Par raids Fox house for new film prexy
News that Fox Entertainment prexy Gail Berman is on the verge of ankling the network to take over as Brad Grey’s top film exec at Paramount stunned Hollywood and rattled Paramount Pictures to the core Tuesday.
Berman’s hiring is nearly certain to precipitate departures from Par’s executive suite, once the town’s most stable. And it comes at an inopportune time for Fox, which is just two months away from unveiling its new series to advertisers at the May upfronts.
Paramount confirmed Tuesday it was in negotiations with Berman, adding it hopes to conclude talks shortly. Sources said she’d assume the studio presidency.
“Ms. Berman is one of the most talented executives in the entertainment industry, with great relationships, exceptional taste and an amazing creative track record,” the studio’s statement said. “She would be a great addition to the Paramount team.”
Fox, on the other hand, declined comment. Berman’s contract there is set to expire later this year, and she had been negotiating a new pact. But insiders said the exec informed News Corp. prexy-chief operating officer Peter Chernin on Monday night that she had decided to accept the Paramount gig.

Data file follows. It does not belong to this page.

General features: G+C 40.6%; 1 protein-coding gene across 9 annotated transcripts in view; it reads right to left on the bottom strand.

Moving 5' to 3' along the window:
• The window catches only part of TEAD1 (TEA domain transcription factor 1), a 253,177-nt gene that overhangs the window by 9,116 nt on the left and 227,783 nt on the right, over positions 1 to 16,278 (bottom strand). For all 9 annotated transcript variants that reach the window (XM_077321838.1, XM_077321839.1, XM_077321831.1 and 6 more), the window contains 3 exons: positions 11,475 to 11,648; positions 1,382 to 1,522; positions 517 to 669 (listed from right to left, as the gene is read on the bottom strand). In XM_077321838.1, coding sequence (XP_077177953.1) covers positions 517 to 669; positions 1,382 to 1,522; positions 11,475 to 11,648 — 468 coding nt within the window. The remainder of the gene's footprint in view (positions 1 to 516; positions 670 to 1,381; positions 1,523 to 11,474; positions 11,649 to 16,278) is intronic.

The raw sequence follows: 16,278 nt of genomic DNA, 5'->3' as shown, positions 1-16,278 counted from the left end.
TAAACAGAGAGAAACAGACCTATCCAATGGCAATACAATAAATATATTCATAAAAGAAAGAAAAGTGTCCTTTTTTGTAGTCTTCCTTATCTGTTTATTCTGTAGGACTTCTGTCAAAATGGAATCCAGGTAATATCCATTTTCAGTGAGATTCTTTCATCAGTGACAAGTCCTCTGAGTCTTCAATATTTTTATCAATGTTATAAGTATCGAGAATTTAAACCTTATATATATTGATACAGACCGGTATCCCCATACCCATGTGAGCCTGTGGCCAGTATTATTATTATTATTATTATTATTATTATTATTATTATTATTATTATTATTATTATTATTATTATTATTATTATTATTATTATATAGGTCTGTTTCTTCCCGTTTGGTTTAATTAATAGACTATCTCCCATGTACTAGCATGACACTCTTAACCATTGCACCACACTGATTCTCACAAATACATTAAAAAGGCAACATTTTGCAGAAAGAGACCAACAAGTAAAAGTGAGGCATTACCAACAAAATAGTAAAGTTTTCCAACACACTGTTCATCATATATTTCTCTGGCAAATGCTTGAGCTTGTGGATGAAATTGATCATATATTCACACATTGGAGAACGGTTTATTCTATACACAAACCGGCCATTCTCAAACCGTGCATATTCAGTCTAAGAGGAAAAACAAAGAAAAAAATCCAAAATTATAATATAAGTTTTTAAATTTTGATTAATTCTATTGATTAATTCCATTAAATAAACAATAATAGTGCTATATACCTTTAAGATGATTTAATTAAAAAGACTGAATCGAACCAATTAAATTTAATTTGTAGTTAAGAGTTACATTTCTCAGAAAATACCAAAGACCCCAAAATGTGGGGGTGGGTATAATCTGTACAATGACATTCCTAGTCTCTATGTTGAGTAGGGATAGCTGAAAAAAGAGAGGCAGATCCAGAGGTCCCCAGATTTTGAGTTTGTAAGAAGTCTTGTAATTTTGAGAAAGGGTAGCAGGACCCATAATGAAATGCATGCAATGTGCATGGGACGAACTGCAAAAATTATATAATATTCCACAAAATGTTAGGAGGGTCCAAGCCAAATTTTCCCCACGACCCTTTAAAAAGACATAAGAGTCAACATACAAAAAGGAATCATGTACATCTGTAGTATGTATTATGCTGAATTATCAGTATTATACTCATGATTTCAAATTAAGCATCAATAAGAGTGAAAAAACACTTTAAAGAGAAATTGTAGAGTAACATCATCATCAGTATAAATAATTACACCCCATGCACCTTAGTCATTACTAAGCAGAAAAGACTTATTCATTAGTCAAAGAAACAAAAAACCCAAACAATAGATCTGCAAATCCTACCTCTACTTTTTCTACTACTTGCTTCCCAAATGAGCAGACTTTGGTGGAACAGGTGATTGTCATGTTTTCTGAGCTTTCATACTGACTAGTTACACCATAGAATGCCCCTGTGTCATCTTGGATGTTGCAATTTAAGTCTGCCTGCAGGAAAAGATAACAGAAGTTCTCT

It didn’t take long for the news to leak out Tuesday morning, blindsiding Paramount producers and execs, and catching Fox staffers completely off guard. Grey sent out an email message to staff that began, “The Hollywood rumor mill is spinning in full force today, and I wanted to address what many of you are hearing or reading on the Internet.”
Inside Fox, sources said the mood was “stunned.” One insider said “shell-shocked” execs gathered to quietly discuss the rumors as word spread throughout the network offices.
Berman conducted several meetings throughout the day — including pilot casting sessions — but said nothing about the Paramount rumors. Staffers, in turn, didn’t openly ask about her impending departure.
At Par, the initial reaction was uniform amazement over the prospective hiring of Berman, given her lack of feature credentials.
But Berman supporters cited her strong reputation for solid people skills in dealing with a wide array of personalities in the TV world, her expertise in development and passion for film. Insiders believe she’ll offer a fresh perspective and serve as a catalyst in terms of pushing Paramount toward more feature comedies.
“The key component of that job is how well you establish and maintain relationships with top people,” one exec noted.
And with Paramount now run by Grey and Berman — a pair of outsiders who came out of the TV world — it’s also a strong confirmation of Tom Freston’s goal to shake up a studio that’s consistently underperformed in recent years.
Freston, who’s been co-president and co-chief operating officer of Viacom for only nine months, decided to cast against type in both hires as a way of forcing Paramount to operate more nimbly in the cutthroat studio business. The studio hasn’t released a film topping $200 million domestically since 2000’s “Mission: Impossible 2.”
The move comes three weeks after Grey succeeded Sherry Lansing as chairman-CEO of Paramount Motion Pictures Group.